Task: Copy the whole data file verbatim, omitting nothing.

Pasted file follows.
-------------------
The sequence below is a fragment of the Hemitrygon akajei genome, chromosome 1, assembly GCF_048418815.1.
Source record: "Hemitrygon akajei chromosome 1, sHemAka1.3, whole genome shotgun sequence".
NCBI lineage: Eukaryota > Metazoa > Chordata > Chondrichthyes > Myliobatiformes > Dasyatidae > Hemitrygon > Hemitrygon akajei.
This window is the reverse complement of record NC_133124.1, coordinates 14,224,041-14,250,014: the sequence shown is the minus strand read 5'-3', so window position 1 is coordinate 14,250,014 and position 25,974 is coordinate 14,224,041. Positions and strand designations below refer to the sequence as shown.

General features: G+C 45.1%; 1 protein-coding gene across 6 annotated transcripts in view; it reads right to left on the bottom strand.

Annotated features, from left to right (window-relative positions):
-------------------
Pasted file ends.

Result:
The sequence below is a fragment of the Hemitrygon akajei genome, chromosome 1, assembly GCF_048418815.1.
Source record: "Hemitrygon akajei chromosome 1, sHemAka1.3, whole genome shotgun sequence".
NCBI lineage: Eukaryota > Metazoa > Chordata > Chondrichthyes > Myliobatiformes > Dasyatidae > Hemitrygon > Hemitrygon akajei.
This window is the reverse complement of record NC_133124.1, coordinates 14,224,041-14,250,014: the sequence shown is the minus strand read 5'-3', so window position 1 is coordinate 14,250,014 and position 25,974 is coordinate 14,224,041. Positions and strand designations below refer to the sequence as shown.

General features: G+C 45.1%; 1 protein-coding gene across 6 annotated transcripts in view; it reads right to left on the bottom strand.

Annotated features, from left to right (window-relative positions):